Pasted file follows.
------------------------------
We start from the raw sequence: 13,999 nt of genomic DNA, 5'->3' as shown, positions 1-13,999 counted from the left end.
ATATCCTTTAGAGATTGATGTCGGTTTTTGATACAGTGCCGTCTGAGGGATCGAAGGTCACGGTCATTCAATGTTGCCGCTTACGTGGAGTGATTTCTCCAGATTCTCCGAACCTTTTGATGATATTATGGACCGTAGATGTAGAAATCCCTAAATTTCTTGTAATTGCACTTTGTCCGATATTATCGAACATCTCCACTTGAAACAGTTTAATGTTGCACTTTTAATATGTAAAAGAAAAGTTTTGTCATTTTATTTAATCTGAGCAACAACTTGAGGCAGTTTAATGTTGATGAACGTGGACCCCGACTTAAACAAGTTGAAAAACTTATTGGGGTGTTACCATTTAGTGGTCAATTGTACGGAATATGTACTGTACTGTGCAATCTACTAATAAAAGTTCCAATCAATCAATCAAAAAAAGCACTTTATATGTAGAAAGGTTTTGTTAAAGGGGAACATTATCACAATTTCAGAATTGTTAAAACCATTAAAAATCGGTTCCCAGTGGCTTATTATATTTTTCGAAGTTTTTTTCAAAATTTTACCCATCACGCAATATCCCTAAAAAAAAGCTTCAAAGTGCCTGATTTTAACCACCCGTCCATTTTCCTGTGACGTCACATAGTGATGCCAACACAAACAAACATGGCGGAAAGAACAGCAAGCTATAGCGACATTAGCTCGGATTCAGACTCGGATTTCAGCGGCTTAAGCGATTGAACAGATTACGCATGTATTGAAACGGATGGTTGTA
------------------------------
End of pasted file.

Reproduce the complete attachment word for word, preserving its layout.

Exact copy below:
We start from the raw sequence: 13,999 nt of genomic DNA, 5'->3' as shown, positions 1-13,999 counted from the left end.
ATATCCTTTAGAGATTGATGTCGGTTTTTGATACAGTGCCGTCTGAGGGATCGAAGGTCACGGTCATTCAATGTTGCCGCTTACGTGGAGTGATTTCTCCAGATTCTCCGAACCTTTTGATGATATTATGGACCGTAGATGTAGAAATCCCTAAATTTCTTGTAATTGCACTTTGTCCGATATTATCGAACATCTCCACTTGAAACAGTTTAATGTTGCACTTTTAATATGTAAAAGAAAAGTTTTGTCATTTTATTTAATCTGAGCAACAACTTGAGGCAGTTTAATGTTGATGAACGTGGACCCCGACTTAAACAAGTTGAAAAACTTATTGGGGTGTTACCATTTAGTGGTCAATTGTACGGAATATGTACTGTACTGTGCAATCTACTAATAAAAGTTCCAATCAATCAATCAAAAAAAGCACTTTATATGTAGAAAGGTTTTGTTAAAGGGGAACATTATCACAATTTCAGAATTGTTAAAACCATTAAAAATCGGTTCCCAGTGGCTTATTATATTTTTCGAAGTTTTTTTCAAAATTTTACCCATCACGCAATATCCCTAAAAAAAAGCTTCAAAGTGCCTGATTTTAACCACCCGTCCATTTTCCTGTGACGTCACATAGTGATGCCAACACAAACAAACATGGCGGAAAGAACAGCAAGCTATAGCGACATTAGCTCGGATTCAGACTCGGATTTCAGCGGCTTAAGCGATTGAACAGATTACGCATGTATTGAAACGGATGGTTGTA